Sunday, 25 October 2015

M.R. James in The New Yorker

'The name of Montague Rhodes James is not widely recognized in America, and there will be little fellow-feeling for the world he chose to inhabit.'

So begins an essay by Anthony Lane, which sums up the appeal of the Jamesian ghost story rather neatly. He offers New Yorker readers a decent potted biography of MRJ and extracts from some of the most famous stories. And Robert Lloyd Parry's performances get a mention - can transatlantic fame be far behind?

I like Lane's way with words:

'What truly provoked him, and what filtered into the underground strata of the stories, was not so much misogyny as a more basic, mortal panic at gazing into the face—or, heaven preserve him, below the waist—of the unknown.'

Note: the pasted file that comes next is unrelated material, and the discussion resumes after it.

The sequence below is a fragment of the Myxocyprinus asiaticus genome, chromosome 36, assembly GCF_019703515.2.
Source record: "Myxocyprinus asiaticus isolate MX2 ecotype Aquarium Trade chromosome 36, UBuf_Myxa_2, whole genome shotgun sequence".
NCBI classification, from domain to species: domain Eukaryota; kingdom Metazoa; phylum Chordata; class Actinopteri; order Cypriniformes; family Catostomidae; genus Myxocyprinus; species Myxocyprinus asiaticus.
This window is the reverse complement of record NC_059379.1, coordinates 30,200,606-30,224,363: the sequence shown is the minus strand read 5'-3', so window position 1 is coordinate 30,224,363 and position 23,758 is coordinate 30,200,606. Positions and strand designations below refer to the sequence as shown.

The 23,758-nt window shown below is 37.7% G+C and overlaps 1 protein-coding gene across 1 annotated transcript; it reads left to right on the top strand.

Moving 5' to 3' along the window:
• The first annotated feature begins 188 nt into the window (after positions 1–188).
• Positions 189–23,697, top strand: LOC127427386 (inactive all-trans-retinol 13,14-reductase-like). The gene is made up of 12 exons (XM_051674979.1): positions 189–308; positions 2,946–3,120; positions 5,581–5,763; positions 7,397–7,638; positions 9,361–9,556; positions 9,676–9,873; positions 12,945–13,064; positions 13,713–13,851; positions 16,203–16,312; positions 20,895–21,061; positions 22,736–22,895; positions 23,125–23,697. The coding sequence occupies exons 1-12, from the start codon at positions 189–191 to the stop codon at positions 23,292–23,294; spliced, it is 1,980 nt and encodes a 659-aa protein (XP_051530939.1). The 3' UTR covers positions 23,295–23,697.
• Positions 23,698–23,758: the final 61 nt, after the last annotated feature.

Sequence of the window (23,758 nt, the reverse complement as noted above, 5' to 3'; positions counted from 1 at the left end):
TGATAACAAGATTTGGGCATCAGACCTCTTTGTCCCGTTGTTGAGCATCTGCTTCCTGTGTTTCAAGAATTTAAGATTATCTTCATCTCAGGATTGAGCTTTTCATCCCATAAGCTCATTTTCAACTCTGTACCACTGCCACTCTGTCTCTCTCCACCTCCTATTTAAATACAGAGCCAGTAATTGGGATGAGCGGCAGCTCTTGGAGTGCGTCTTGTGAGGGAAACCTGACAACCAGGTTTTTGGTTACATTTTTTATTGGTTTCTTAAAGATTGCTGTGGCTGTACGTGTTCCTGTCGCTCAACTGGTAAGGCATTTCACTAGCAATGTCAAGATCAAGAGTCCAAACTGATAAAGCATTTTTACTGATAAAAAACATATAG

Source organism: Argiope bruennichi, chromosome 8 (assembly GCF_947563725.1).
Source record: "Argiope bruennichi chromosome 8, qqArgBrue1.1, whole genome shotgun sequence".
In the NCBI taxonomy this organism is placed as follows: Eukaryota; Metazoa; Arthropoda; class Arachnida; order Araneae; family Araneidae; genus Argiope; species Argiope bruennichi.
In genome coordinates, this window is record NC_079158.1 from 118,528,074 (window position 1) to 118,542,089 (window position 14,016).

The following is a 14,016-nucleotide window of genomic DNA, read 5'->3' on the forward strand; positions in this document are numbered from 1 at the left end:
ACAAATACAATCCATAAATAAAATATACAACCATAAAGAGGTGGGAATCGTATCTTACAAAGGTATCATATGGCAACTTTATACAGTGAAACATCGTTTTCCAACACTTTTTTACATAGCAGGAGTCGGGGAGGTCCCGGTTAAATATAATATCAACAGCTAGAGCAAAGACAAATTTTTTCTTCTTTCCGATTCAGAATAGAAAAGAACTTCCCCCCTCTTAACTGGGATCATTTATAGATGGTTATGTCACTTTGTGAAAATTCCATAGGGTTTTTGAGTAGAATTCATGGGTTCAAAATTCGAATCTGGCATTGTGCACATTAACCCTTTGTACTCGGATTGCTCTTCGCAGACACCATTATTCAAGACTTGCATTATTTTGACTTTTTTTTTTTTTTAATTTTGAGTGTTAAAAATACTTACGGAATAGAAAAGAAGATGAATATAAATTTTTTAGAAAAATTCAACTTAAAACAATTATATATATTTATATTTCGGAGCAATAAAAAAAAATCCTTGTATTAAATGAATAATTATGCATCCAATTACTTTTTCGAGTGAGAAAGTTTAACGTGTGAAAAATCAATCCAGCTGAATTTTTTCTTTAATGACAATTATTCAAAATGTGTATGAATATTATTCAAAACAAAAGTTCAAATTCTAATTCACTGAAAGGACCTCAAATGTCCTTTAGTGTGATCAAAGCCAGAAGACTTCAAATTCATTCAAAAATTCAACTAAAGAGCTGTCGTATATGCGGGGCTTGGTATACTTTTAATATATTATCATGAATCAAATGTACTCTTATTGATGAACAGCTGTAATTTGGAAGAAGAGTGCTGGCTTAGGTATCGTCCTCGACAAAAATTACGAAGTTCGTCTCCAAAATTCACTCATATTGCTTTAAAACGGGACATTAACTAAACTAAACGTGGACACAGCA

2 comments:

Aonghus Fallon said...

Surprising (if not astonishing) that he isn't well-known on the other side of the pond, especially given the popularity of Lovecraft (although I'd rate James over Lovecraft any day as a stylist). I only discovered recently that Iain Banks is also relatively unknown in the US, while Pratchett and Diana Wynne Jones (the children's book author) are popular. Go figure.

valdemar said...

I think much of this is sheer dumb luck. Some British writers - such as Wodehouse - understood the US and to some extent produced fiction that would have transatlantic appeal. I think MRJ is just the sort of British author a lot of Americans would like, but I could be wrong. Iain Banks is arguably very British in his mainstream fiction, but his sf ought to be better known Stateside. As you say, go figure.